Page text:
Grace for a Pharisee

Posted: June 17, 2013 by boydmonster in Iain's Thoughts, The Christian Life
Tags: , ,

Yesterday our Bishop, Mark Lawrence, preached on Luke 7:36-8:3.  This section tells the story of a promiscuous woman who washed Jesus’ feet with her tears and annointed them with oil.  Mark handled the text wonderfully showing the tender love of Jesus for the most marginalized of sinners.  When the Pharisee who’s house Jesus is in complains that Jesus is allowing Himself to be associated with such a woman, Jesus informs him that “He who has been forgiven much loves much.  He who has been forgiven little loves little.”  As he was preaching, something else stood out to me about this text.  

Luke makes a point of recording in Jesus’ reply the Pharisee’s name.  When the Pharisee is considering how scandalous it is for Jesus to be involved with this woman, Jesus says “Simon, I have something to say to you.”  Why give this detail?  Jesus confronts scores of Pharisees who disapprove of His friendliness towards ‘sinners.’   Why record this one?  One simple answer is that that is what Jesus said.  I think Luke intends more than this though.  

Emerging scholarship has begun to recognize the use of a sort of name dropping as a means of what we would today consider academic citation.  So, when Luke is telling a story, he tells you one of the key players as a way of saying “This is my primary source.  If you want to verify my story, go talk to him.”  What if this is the case in this passage? What if Luke is recording Simon the Pharisee’s name because Simon was his source for this particular story?  I think it changes the thrust of the story significantly.  

Imagine Luke the historian interviewing Simon the Pharisee.  Imagine Simon telling him this story.  I cannot see Simon telling him the story grimacing around the name of Jesus.  I cannot see him telling Luke about this day inserting commentary on how inappropriate it was for Jesus to be with this woman.  In other words, I think it is highly likely that this conversation did something to Simon or else he would not have been telling so many people about it that it attracted the attention of someone wanting to verify the details about Jesus’ life.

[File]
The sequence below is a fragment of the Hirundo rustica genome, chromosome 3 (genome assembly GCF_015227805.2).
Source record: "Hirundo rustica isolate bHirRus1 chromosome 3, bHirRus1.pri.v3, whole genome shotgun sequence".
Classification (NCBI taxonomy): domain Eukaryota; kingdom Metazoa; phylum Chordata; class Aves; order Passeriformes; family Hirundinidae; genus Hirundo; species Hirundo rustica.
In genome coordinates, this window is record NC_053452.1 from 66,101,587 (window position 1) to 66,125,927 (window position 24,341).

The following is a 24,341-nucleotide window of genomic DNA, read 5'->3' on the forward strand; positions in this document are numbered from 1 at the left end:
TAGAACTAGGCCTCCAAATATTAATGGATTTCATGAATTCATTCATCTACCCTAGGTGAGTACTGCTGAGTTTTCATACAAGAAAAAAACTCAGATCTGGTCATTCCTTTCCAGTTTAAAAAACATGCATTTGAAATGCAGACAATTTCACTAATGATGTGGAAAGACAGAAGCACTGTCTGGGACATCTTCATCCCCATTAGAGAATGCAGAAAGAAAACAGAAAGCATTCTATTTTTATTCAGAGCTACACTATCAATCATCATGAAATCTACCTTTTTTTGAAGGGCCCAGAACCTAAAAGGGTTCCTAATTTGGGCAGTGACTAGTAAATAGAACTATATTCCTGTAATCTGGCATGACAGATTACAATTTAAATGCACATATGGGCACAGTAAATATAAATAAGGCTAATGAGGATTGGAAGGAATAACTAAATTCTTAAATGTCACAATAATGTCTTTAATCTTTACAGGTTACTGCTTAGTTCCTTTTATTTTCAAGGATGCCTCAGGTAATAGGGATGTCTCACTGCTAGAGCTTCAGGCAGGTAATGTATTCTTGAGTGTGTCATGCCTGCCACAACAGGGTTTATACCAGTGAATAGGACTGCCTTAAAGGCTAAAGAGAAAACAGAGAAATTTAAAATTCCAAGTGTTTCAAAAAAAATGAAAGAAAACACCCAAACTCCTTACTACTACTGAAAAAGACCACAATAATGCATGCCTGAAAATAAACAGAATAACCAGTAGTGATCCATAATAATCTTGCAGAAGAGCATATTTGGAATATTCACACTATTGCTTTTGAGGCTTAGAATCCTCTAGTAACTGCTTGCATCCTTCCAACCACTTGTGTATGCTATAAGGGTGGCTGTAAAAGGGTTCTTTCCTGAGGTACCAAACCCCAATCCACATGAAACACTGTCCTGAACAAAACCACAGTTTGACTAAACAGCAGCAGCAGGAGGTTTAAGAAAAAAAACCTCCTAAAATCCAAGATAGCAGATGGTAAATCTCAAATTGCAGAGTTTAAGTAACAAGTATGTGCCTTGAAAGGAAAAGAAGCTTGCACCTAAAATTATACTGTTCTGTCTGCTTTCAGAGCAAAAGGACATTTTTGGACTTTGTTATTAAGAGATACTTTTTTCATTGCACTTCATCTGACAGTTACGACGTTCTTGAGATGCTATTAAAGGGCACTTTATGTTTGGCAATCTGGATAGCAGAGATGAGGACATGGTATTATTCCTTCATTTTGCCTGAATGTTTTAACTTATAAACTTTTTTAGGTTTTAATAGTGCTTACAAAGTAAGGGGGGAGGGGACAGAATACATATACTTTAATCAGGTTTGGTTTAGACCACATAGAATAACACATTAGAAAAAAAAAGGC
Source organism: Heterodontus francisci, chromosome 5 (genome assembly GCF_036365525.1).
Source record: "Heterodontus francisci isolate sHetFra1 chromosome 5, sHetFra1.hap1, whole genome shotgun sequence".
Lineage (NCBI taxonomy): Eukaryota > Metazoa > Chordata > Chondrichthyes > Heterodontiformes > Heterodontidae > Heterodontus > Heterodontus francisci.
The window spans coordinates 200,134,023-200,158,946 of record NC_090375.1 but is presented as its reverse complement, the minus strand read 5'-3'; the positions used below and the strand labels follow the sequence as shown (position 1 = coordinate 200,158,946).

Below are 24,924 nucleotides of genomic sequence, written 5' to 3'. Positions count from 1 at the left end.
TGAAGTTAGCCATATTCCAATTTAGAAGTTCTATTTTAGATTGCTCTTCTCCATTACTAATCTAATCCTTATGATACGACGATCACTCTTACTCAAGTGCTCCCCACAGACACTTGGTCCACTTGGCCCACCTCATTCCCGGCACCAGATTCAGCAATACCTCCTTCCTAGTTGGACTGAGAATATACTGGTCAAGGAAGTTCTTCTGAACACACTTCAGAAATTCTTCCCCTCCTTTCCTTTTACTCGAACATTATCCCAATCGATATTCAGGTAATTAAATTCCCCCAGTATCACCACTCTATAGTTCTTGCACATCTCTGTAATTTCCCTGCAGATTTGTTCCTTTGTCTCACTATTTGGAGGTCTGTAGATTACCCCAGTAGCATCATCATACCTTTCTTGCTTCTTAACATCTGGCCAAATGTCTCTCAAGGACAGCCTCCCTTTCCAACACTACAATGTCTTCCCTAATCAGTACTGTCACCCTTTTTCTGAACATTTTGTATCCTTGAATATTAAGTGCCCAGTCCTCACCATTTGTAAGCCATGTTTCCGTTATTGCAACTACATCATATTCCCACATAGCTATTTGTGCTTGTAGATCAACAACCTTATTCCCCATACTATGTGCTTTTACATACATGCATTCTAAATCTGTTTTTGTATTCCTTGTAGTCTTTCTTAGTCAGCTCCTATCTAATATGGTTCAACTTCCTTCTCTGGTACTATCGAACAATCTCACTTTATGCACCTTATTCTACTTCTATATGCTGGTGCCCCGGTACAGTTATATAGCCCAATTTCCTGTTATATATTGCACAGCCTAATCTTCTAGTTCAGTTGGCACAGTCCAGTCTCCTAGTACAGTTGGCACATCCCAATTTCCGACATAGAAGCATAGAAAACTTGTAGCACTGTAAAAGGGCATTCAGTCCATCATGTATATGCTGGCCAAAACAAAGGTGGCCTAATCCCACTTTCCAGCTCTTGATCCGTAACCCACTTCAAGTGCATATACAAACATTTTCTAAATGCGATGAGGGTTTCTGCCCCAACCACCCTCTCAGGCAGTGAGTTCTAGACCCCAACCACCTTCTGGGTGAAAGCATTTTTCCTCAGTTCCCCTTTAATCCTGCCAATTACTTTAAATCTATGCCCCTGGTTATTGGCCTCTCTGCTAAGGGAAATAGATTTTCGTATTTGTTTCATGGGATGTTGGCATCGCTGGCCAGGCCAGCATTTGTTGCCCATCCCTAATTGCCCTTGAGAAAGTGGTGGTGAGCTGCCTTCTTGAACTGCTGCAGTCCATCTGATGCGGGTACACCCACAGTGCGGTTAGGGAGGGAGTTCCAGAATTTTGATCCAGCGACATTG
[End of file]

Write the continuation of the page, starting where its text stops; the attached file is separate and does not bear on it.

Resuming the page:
If I had to guess, I would think that Simon would tell the story something like this: “I had heard of Jesus and I had my suspicions.  I invited him into my home to see if He was as dangerous a heretic as He was made out to be.  He came to my door and I didn’t offer him water to cleanse his feet, oil to refresh himself with, or even the courtesy of greeting him with a kiss.  I wanted to vet him out first before I offered him any hospitality.  Then this woman comes in.  She was obviously a lady of the night.  She begin to weep over his feet, annointed them with oil, and dried them with her hair.  I thought ‘How scandalous!  Some prophet.  He can’t even identify a prostitute when he sees one.’  It was as if Jesus saw into my soul.  Immediately he explained to me that those who are forgiven much love much.  I saw how wrong I had been not only about this woman, but about myself.  Jesus knew this woman’s sin better than I did, and yet he forgave her.  Her heart was bursting with gratitude, but despite all my theological and moral precision, my heart was as cold as a cadaver!  He who has been forgiven much loves much?  How true.  I slighted Jesus.  I despised those He loved.  I was too self-righteous to ever seen my need for grace.  He loved me and forgave me despite all this.  You can’t imagine how much I love Jesus now!”  

This is the great beauty of the grace of God revealed in Jesus.  No one, not the most profligate sinner or the most precise Pharisee is too far from God’s grace.  We often speak of God’s grace as if it’s only for the prodigal.  But God is as pleased to forgive a stony hearted religious zealot as He is to welcome the most broken libertine.  When I came to Christ in college, there was no denying that I needed grace.  My life was as worldly as anyone’s.  However, I continue to need that grace as much today as ever I did, if not more.  I have been the Pharisee and the Sinner.  Thank God His grace extends to both!

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Comments
  1. Stephen says:

    Amazing Grace, how sweet the sound,
    That saved a wretch like me.
    I once was lost but now am found,
    Was blind, but now I see!

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